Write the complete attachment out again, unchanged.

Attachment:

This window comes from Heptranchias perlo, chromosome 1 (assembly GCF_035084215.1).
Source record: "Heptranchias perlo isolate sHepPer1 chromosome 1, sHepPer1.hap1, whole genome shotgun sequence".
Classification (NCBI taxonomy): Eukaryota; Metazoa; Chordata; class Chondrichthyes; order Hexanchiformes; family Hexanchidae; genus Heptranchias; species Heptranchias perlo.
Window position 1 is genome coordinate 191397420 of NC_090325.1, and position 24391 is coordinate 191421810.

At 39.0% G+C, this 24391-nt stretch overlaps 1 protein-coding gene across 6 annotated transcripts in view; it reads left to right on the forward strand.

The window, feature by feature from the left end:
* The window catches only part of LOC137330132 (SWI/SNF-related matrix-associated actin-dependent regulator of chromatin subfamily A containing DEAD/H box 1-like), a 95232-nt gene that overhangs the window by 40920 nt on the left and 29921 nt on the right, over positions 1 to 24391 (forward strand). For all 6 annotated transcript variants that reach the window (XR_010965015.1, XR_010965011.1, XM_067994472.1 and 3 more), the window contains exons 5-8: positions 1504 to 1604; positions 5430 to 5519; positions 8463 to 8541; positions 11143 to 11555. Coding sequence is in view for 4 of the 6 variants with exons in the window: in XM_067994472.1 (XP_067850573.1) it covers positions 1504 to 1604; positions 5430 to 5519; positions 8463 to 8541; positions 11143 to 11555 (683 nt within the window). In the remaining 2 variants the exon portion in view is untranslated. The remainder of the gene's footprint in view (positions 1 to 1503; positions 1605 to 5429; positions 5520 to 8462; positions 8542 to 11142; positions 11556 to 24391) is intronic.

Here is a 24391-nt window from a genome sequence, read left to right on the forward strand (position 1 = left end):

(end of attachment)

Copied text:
This window comes from Heptranchias perlo, chromosome 1 (assembly GCF_035084215.1).
Source record: "Heptranchias perlo isolate sHepPer1 chromosome 1, sHepPer1.hap1, whole genome shotgun sequence".
Classification (NCBI taxonomy): Eukaryota; Metazoa; Chordata; class Chondrichthyes; order Hexanchiformes; family Hexanchidae; genus Heptranchias; species Heptranchias perlo.
Window position 1 is genome coordinate 191397420 of NC_090325.1, and position 24391 is coordinate 191421810.

At 39.0% G+C, this 24391-nt stretch overlaps 1 protein-coding gene across 6 annotated transcripts in view; it reads left to right on the forward strand.

The window, feature by feature from the left end:
* The window catches only part of LOC137330132 (SWI/SNF-related matrix-associated actin-dependent regulator of chromatin subfamily A containing DEAD/H box 1-like), a 95232-nt gene that overhangs the window by 40920 nt on the left and 29921 nt on the right, over positions 1 to 24391 (forward strand). For all 6 annotated transcript variants that reach the window (XR_010965015.1, XR_010965011.1, XM_067994472.1 and 3 more), the window contains exons 5-8: positions 1504 to 1604; positions 5430 to 5519; positions 8463 to 8541; positions 11143 to 11555. Coding sequence is in view for 4 of the 6 variants with exons in the window: in XM_067994472.1 (XP_067850573.1) it covers positions 1504 to 1604; positions 5430 to 5519; positions 8463 to 8541; positions 11143 to 11555 (683 nt within the window). In the remaining 2 variants the exon portion in view is untranslated. The remainder of the gene's footprint in view (positions 1 to 1503; positions 1605 to 5429; positions 5520 to 8462; positions 8542 to 11142; positions 11556 to 24391) is intronic.

Here is a 24391-nt window from a genome sequence, read left to right on the forward strand (position 1 = left end):